by Megan Smith
Nearly two weeks after a jury deemed George Zimmerman “not guilty” of the second-degree murder of seventeen-year-old Trayvon Martin, LGBT rights organizations continue to argue that justice for Martin is not just a race issue, but also a matter of equality for all.
On July 15, 35 LGBT organizations, including GLAAD, The Harvey Milk Foundation, The National Center for Lesbian Rights, BiNetUSA, and The Trans People of Color Coalition, issued an open letter on justice for Martin. “Every person, regardless of race, religion, sexual orientation, or gender identity, must be able to walk the streets without fear for their safety,” the letter read. “Justice delayed is justice denied, and in the words of Dr. Martin Luther King Jr. ‘a right delayed is a right denied.’ We honor Trayvon by seeking justice for all people.”
This same notion seems to echo from Martin supporters across the country. During a rally for justice in Washington DC, Dr. E. Faye Williams, national chair of the National Congress of Black Women, said, “I want to see my brothers and sisters in the LGBT community stand up for the memory of Trayvon Martin.”
“Trayvon could have been any gay or lesbian kid of color,” Rev. Meredith Moise of Baltimore added in a late July interview with the Washington Blade. “The LGBTQ community must show solidarity by raising voices against racial profiling and bias. It is also time that we look at racism within the LGBTQ community and make a commitment to end racism within our own ranks.”
Following the Zimmerman verdict, openly gay ESPN columnist and writer LZ Granderson described his reactions as the father of a young, African-American son in a CNN opinion piece. Granderson explains that just hours before the verdict, he and his partner were discussing how to prevent their son from being shot while jogging in their upper-middle class, predominantly white neighborhood. “I promise you, it was a very real conversation,” he said in his commentary. “After the verdict—it came as a punch to the stomach—we thought maybe it was best if he only ran inside the gym. Trayvon could have been my son—and that scares the hell out of me. If, during this sixteen-month ordeal, that thought never crossed your mind, then you have no idea what it is like to be the parent of a young black male in America.”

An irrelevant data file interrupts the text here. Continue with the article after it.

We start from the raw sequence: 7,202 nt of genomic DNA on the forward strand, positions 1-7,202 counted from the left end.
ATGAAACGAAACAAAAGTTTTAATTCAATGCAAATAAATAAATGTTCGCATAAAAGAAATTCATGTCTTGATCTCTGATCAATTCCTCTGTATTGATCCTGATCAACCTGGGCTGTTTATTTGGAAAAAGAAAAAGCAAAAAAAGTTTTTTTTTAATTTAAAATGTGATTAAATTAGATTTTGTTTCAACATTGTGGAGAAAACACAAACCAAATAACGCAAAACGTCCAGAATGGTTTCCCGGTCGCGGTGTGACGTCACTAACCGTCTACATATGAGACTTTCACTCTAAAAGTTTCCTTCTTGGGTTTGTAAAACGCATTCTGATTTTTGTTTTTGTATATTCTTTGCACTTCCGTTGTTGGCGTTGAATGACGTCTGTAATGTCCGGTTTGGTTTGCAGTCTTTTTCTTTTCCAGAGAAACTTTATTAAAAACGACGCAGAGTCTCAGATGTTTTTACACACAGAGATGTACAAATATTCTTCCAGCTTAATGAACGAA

On July 19, President Obama mirrored Granderson’s sentiments in an impromptu speech addressing the Zimmerman decision. “You know, when Trayvon Martin was first shot, I said that this could have been my son,” Obama said. “Another way of saying that is Trayvon Martin could have been me thirty-five years ago. And when you think about why, in the African-American community at least, there’s a lot of pain around what happened here, I think it’s important to recognize that the African-American community is looking at this issue through a set of experiences and history that doesn’t go away.”
As of July 23, federal officials were still deciding whether or not to pursue a civil rights case to determine if Zimmerman violated Martin’s civil rights when he shot the teenager.
Until then, LGBT rights organizations stand with Martin. “Our own community crosses every other line of diversity in this country,” Rick Rosendall, president of the Gay and Lesbian Activists Alliance, told the Washington Blade. “We are connected to one another inextricably, like it or not. And we damn well better stand together or we will have hell to pay.”